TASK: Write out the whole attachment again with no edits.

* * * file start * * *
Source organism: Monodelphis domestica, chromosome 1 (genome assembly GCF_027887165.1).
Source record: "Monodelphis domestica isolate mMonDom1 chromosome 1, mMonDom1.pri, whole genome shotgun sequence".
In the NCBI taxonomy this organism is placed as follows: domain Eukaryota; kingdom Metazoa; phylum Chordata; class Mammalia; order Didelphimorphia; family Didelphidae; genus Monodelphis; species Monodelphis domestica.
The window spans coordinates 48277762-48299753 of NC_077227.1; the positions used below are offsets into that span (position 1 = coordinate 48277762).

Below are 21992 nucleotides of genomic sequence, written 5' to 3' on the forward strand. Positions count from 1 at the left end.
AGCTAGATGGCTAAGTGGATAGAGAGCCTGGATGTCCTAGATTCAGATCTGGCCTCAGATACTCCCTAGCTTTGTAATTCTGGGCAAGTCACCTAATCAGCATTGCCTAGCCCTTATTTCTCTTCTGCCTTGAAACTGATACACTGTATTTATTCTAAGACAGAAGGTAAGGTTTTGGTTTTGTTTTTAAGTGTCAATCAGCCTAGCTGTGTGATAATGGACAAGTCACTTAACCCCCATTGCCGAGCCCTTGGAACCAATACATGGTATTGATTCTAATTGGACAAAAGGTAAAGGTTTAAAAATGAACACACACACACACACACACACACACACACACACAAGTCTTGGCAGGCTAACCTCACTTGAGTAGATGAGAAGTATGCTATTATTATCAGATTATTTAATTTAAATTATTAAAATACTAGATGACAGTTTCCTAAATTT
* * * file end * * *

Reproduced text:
Source organism: Monodelphis domestica, chromosome 1 (genome assembly GCF_027887165.1).
Source record: "Monodelphis domestica isolate mMonDom1 chromosome 1, mMonDom1.pri, whole genome shotgun sequence".
In the NCBI taxonomy this organism is placed as follows: domain Eukaryota; kingdom Metazoa; phylum Chordata; class Mammalia; order Didelphimorphia; family Didelphidae; genus Monodelphis; species Monodelphis domestica.
The window spans coordinates 48277762-48299753 of NC_077227.1; the positions used below are offsets into that span (position 1 = coordinate 48277762).

Below are 21992 nucleotides of genomic sequence, written 5' to 3' on the forward strand. Positions count from 1 at the left end.
AGCTAGATGGCTAAGTGGATAGAGAGCCTGGATGTCCTAGATTCAGATCTGGCCTCAGATACTCCCTAGCTTTGTAATTCTGGGCAAGTCACCTAATCAGCATTGCCTAGCCCTTATTTCTCTTCTGCCTTGAAACTGATACACTGTATTTATTCTAAGACAGAAGGTAAGGTTTTGGTTTTGTTTTTAAGTGTCAATCAGCCTAGCTGTGTGATAATGGACAAGTCACTTAACCCCCATTGCCGAGCCCTTGGAACCAATACATGGTATTGATTCTAATTGGACAAAAGGTAAAGGTTTAAAAATGAACACACACACACACACACACACACACACACACACAAGTCTTGGCAGGCTAACCTCACTTGAGTAGATGAGAAGTATGCTATTATTATCAGATTATTTAATTTAAATTATTAAAATACTAGATGACAGTTTCCTAAATTT